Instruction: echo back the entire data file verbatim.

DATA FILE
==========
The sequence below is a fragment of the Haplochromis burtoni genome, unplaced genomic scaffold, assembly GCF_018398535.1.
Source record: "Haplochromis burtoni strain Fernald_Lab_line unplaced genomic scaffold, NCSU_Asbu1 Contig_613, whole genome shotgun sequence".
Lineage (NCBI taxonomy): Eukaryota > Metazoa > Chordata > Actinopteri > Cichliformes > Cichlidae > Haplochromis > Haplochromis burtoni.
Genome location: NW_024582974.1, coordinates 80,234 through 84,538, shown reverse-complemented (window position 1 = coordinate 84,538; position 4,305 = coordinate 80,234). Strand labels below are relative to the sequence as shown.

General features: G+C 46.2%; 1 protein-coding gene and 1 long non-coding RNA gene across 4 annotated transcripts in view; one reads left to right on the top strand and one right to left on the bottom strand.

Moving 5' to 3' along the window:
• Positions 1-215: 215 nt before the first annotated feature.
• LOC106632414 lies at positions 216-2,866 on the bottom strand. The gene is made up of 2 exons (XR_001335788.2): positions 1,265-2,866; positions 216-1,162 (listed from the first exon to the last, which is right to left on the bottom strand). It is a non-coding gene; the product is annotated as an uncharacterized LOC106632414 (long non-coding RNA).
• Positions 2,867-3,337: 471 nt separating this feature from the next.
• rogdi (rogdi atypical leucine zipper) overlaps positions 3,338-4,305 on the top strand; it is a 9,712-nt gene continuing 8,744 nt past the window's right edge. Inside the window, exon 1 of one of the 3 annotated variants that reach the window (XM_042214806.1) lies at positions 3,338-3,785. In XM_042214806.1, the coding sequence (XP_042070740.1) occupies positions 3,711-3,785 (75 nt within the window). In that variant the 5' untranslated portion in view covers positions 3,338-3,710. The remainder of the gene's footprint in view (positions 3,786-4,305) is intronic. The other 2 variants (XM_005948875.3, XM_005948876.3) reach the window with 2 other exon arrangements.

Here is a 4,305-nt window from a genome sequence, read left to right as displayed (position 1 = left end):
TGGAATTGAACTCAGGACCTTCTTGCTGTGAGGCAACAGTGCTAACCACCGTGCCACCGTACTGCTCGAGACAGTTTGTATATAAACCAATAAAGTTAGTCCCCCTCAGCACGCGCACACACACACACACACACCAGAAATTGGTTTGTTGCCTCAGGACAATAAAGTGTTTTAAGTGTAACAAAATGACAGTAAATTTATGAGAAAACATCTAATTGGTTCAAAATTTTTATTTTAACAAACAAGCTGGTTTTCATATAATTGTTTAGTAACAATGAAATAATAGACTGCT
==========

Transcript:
The sequence below is a fragment of the Haplochromis burtoni genome, unplaced genomic scaffold, assembly GCF_018398535.1.
Source record: "Haplochromis burtoni strain Fernald_Lab_line unplaced genomic scaffold, NCSU_Asbu1 Contig_613, whole genome shotgun sequence".
Lineage (NCBI taxonomy): Eukaryota > Metazoa > Chordata > Actinopteri > Cichliformes > Cichlidae > Haplochromis > Haplochromis burtoni.
Genome location: NW_024582974.1, coordinates 80,234 through 84,538, shown reverse-complemented (window position 1 = coordinate 84,538; position 4,305 = coordinate 80,234). Strand labels below are relative to the sequence as shown.

General features: G+C 46.2%; 1 protein-coding gene and 1 long non-coding RNA gene across 4 annotated transcripts in view; one reads left to right on the top strand and one right to left on the bottom strand.

Moving 5' to 3' along the window:
• Positions 1-215: 215 nt before the first annotated feature.
• LOC106632414 lies at positions 216-2,866 on the bottom strand. The gene is made up of 2 exons (XR_001335788.2): positions 1,265-2,866; positions 216-1,162 (listed from the first exon to the last, which is right to left on the bottom strand). It is a non-coding gene; the product is annotated as an uncharacterized LOC106632414 (long non-coding RNA).
• Positions 2,867-3,337: 471 nt separating this feature from the next.
• rogdi (rogdi atypical leucine zipper) overlaps positions 3,338-4,305 on the top strand; it is a 9,712-nt gene continuing 8,744 nt past the window's right edge. Inside the window, exon 1 of one of the 3 annotated variants that reach the window (XM_042214806.1) lies at positions 3,338-3,785. In XM_042214806.1, the coding sequence (XP_042070740.1) occupies positions 3,711-3,785 (75 nt within the window). In that variant the 5' untranslated portion in view covers positions 3,338-3,710. The remainder of the gene's footprint in view (positions 3,786-4,305) is intronic. The other 2 variants (XM_005948875.3, XM_005948876.3) reach the window with 2 other exon arrangements.

Here is a 4,305-nt window from a genome sequence, read left to right as displayed (position 1 = left end):
TGGAATTGAACTCAGGACCTTCTTGCTGTGAGGCAACAGTGCTAACCACCGTGCCACCGTACTGCTCGAGACAGTTTGTATATAAACCAATAAAGTTAGTCCCCCTCAGCACGCGCACACACACACACACACACCAGAAATTGGTTTGTTGCCTCAGGACAATAAAGTGTTTTAAGTGTAACAAAATGACAGTAAATTTATGAGAAAACATCTAATTGGTTCAAAATTTTTATTTTAACAAACAAGCTGGTTTTCATATAATTGTTTAGTAACAATGAAATAATAGACTGCT